University names VP of undergraduate academics


Shawn Newhouse. Courtesy Cornerstone University

An experienced business faculty member at a local college has been named vice president of traditional undergraduate academics as part a new team-based administrative structure.

Cornerstone University in Grand Rapids said this month that it has named Shawn Newhouse to the role.

The role

Newhouse will oversee traditional undergraduate programming in the leadership role and report to John Verberkmoes, who serves as EVP of academics and dean of the Grand Rapids Theological Seminary.

She will also work collaboratively with Verberkmoes and Peter Osborn, who was recently appointed VP of adult learning, as part of the university’s team-based structure in the academic office.

“As an academic leadership team, we plan to continue to enhance current programs and consider innovative programs, structures and systems based on alignment with current needs in the marketplace,” Newhouse said. “The goal of these initiatives is to continue to graduate students that will excel in their chosen vocation and are prepared to impact the world for Christ.”

Newhouse will also sit on the president’s cabinet.


Newhouse has served as associate professor of business at Cornerstone University for roughly eight years and developed classes and projects and taught courses: Principles of Marketing; Marketing Problems/Strategies; Consumer Behavior; Sales Management; and International Business.

With an academic background in business administration, Newhouse received her M.B.A. from Taylor University and a D.B.A. from Anderson University.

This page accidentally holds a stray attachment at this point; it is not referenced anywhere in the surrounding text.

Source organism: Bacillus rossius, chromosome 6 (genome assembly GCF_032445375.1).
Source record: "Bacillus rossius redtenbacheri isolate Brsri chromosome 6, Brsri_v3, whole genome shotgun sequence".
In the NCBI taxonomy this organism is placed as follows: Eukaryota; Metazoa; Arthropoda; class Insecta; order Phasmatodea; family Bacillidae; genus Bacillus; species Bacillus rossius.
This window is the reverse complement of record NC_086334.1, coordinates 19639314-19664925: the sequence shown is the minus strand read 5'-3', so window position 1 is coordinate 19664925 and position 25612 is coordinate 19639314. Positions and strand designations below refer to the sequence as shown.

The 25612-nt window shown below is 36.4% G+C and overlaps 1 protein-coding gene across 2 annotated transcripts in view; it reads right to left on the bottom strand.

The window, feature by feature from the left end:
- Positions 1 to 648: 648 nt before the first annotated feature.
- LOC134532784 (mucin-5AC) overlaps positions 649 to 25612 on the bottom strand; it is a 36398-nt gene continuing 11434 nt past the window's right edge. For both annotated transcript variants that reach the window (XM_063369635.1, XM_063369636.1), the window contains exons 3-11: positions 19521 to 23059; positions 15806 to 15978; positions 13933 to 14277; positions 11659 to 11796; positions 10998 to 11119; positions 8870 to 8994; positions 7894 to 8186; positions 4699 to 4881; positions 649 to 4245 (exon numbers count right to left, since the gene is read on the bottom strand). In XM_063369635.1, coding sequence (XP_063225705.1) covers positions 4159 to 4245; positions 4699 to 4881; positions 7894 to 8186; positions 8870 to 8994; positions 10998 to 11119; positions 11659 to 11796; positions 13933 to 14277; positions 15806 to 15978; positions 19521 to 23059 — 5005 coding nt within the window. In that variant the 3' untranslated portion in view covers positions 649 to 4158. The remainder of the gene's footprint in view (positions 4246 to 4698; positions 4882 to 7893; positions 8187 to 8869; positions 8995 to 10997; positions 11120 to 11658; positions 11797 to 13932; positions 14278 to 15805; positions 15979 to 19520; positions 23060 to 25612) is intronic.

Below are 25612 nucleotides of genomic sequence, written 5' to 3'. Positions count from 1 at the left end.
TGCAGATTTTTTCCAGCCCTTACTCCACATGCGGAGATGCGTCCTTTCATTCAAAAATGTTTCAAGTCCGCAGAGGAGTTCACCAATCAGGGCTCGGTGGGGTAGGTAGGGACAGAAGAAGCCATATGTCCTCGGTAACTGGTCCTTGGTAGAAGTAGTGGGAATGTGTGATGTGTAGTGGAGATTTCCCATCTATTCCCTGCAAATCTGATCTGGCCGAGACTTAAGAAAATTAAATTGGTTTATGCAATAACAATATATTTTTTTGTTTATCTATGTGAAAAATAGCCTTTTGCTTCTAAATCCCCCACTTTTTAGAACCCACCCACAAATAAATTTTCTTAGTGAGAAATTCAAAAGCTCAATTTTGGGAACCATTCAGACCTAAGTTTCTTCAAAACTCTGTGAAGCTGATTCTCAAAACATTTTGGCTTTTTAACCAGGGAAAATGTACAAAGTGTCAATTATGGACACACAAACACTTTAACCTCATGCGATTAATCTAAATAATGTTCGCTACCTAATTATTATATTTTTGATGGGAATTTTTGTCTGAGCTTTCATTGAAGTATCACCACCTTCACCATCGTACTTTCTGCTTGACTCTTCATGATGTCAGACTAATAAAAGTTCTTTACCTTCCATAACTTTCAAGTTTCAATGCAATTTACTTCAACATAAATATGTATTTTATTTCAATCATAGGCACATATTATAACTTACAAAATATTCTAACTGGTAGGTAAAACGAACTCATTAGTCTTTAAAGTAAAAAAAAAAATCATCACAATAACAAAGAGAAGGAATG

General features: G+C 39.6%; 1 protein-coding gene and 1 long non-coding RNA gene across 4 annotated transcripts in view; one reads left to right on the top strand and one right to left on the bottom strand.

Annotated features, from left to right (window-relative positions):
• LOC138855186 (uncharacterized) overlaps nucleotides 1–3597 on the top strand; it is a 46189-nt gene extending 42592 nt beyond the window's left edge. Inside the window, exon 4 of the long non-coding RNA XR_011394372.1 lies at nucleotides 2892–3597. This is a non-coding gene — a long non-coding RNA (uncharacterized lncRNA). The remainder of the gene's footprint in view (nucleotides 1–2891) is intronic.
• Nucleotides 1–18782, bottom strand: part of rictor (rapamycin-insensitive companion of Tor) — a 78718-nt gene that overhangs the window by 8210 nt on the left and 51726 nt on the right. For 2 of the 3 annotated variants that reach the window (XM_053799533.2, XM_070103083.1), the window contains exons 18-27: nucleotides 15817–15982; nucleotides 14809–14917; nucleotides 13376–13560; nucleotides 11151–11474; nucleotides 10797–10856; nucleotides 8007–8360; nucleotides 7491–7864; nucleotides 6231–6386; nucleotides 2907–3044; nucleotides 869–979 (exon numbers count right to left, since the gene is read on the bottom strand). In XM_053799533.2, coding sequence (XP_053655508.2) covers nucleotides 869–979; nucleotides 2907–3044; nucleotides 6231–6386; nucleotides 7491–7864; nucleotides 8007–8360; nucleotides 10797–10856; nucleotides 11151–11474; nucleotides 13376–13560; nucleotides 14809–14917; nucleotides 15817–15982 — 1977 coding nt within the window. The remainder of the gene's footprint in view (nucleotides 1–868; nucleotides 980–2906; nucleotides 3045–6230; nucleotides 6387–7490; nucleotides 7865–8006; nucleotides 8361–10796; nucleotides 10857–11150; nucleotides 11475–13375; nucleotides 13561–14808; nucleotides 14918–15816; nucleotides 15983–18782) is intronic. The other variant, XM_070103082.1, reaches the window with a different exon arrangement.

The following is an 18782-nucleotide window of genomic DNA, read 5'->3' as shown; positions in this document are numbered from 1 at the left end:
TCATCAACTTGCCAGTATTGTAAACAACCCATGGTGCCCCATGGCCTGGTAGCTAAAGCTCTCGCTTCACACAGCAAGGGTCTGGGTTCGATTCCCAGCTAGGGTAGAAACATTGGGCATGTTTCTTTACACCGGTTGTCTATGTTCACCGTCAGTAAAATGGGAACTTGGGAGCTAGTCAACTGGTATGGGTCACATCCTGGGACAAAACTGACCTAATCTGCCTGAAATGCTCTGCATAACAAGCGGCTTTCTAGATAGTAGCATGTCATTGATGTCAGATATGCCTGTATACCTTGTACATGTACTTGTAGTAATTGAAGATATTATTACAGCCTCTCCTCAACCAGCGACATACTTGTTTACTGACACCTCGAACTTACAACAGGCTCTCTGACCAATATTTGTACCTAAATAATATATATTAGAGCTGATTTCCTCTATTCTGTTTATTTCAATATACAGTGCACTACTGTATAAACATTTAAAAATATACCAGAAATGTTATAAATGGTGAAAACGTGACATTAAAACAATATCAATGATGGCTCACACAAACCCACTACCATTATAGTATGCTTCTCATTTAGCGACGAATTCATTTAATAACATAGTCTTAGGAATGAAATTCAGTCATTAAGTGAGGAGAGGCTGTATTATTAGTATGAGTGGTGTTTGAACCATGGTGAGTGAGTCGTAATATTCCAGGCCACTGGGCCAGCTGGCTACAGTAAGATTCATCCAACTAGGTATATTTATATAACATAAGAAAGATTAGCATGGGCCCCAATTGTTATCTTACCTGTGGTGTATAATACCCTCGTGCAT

Team-based structure

As Provost Rick Ostrander leaves Cornerstone next month, the university examined the previous structure within the academic office and decided to transition to a more team-based structure to improve collaboration among academic areas at the university.

Joe Stowell, president at Cornerstone, said the new structure allows the university to look for efficiencies among the Grand Rapids Theological Seminary, traditional undergraduate and professional graduate studies to ultimately increase effectiveness.

“We have re-structured our educational division in order to build an integrated academic team that will bring strategic synergies to our three divisions,” Stowell said.

Verberkmoes said instead of pursuing specific courses or programs such as health care administration as individual departments, the team can now work together as a unit in exploring new opportunities.

“It is a team approach,” Verberkmoes said. "We will work collaboratively in envisioning and chasing the fruitful future of Cornerstone University.”

With roughly 50 years of combined experience in higher education and business administration, Verberkmoes said the combination of expertise in academics and sensitivity to the global job market will be vital in the days ahead for Cornerstone University.

“The importance of the team approach is supported by the actual players on the team,” Verberkmoes said. “Between the three of us, there are two Ph.Ds in higher education administration and one Ph.D. in business administration. The combination of our expertise is going to be huge, and this new structure really fosters opportunities for more synergistic thinking and knocks down the silos.”

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